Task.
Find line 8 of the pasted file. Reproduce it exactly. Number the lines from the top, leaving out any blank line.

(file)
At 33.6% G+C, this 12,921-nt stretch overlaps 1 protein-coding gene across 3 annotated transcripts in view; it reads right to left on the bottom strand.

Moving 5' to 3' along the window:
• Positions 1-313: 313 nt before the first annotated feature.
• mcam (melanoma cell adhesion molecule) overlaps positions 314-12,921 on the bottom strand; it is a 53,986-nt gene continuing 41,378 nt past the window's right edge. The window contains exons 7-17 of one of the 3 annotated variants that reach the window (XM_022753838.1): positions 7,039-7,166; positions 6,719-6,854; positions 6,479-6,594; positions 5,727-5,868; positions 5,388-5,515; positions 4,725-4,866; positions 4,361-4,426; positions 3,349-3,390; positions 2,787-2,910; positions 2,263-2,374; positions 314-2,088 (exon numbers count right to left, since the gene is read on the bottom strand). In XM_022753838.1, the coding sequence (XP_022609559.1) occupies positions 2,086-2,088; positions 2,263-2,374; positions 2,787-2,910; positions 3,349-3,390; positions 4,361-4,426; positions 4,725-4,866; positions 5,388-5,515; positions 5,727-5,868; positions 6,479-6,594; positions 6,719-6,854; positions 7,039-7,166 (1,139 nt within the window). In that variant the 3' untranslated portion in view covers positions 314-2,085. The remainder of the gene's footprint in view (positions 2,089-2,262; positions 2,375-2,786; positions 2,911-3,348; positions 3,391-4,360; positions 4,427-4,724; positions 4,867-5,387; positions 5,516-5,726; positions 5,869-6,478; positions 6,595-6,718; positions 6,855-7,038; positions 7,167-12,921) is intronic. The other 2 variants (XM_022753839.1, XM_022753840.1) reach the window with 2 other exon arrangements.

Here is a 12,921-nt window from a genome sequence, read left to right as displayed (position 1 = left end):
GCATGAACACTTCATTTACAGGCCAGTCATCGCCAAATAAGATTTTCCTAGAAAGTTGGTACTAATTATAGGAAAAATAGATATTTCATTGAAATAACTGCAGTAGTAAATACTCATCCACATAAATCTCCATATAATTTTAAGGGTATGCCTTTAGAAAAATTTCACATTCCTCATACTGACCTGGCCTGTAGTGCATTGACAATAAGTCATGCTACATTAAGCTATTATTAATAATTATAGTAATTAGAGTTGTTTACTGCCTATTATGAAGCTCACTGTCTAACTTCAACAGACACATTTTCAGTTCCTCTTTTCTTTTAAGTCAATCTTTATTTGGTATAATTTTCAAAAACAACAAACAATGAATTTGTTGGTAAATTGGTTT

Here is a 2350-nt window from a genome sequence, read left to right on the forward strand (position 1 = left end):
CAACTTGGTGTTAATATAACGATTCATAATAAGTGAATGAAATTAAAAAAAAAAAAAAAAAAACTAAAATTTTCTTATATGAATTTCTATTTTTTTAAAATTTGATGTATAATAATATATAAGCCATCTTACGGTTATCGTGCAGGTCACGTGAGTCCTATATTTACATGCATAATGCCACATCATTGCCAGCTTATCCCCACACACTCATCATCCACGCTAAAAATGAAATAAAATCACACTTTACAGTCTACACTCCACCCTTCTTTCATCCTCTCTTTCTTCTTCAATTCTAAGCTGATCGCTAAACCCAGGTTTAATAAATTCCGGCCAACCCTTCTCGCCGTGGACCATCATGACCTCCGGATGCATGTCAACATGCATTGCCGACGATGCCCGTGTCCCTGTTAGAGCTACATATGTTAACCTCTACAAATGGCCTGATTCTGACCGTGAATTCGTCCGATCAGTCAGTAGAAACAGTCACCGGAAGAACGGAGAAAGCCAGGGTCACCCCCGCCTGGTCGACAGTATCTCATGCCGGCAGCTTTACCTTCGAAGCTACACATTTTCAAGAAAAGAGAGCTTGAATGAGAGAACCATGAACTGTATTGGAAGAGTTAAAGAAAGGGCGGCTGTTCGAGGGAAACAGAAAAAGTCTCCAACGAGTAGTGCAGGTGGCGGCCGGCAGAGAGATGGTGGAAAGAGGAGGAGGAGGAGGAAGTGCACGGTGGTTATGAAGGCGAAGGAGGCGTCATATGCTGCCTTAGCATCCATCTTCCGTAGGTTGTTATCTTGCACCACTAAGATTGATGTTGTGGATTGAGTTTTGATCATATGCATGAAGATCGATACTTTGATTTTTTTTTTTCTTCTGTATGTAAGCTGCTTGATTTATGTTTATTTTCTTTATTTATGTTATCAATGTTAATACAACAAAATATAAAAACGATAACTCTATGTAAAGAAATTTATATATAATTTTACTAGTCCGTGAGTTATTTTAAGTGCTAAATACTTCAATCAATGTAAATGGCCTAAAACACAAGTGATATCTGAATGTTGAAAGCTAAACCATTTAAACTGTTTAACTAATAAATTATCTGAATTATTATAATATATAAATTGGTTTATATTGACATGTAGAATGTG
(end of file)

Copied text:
CAACTTGGTGTTAATATAACGATTCATAATAAGTGAATGAAATTAAAAAAAAAAAAAAAAAAACTAAAATTTTCTTATATGAATTTCTATTTTTTTAAAATTTGATGTATAATAATATATAAGCCATCTTACGGTTATCGTGCAGGTCACGTGAGTCCTATATTTACATGCATAATGCCACATCATTGCCAGCTTATCCCCACACACTCATCATCCACGCTAAAAATGAAATAAAATCACACTTTACAGTCTACACTCCACCCTTCTTTCATCCTCTCTTTCTTCTTCAATTCTAAGCTGATCGCTAAACCCAGGTTTAATAAATTCCGGCCAACCCTTCTCGCCGTGGACCATCATGACCTCCGGATGCATGTCAACATGCATTGCCGACGATGCCCGTGTCCCTGTTAGAGCTACATATGTTAACCTCTACAAATGGCCTGATTCTGACCGTGAATTCGTCCGATCAGTCAGTAGAAACAGTCACCGGAAGAACGGAGAAAGCCAGGGTCACCCCCGCCTGGTCGACAGTATCTCATGCCGGCAGCTTTACCTTCGAAGCTACACATTTTCAAGAAAAGAGAGCTTGAATGAGAGAACCATGAACTGTATTGGAAGAGTTAAAGAAAGGGCGGCTGTTCGAGGGAAACAGAAAAAGTCTCCAACGAGTAGTGCAGGTGGCGGCCGGCAGAGAGATGGTGGAAAGAGGAGGAGGAGGAGGAAGTGCACGGTGGTTATGAAGGCGAAGGAGGCGTCATATGCTGCCTTAGCATCCATCTTCCGTAGGTTGTTATCTTGCACCACTAAGATTGATGTTGTGGATTGAGTTTTGATCATATGCATGAAGATCGATACTTTGATTTTTTTTTTTCTTCTGTATGTAAGCTGCTTGATTTATGTTTATTTTCTTTATTTATGTTATCAATGTTAATACAACAAAATATAAAAACGATAACTCTATGTAAAGAAATTTATATATAATTTTACTAGTCCGTGAGTTATTTTAAGTGCTAAATACTTCAATCAATGTAAATGGCCTAAAACACAAGTGATATCTGAATGTTGAAAGCTAAACCATTTAAACTGTTTAACTAATAAATTATCTGAATTATTATAATATATAAATTGGTTTATATTGACATGTAGAATGTG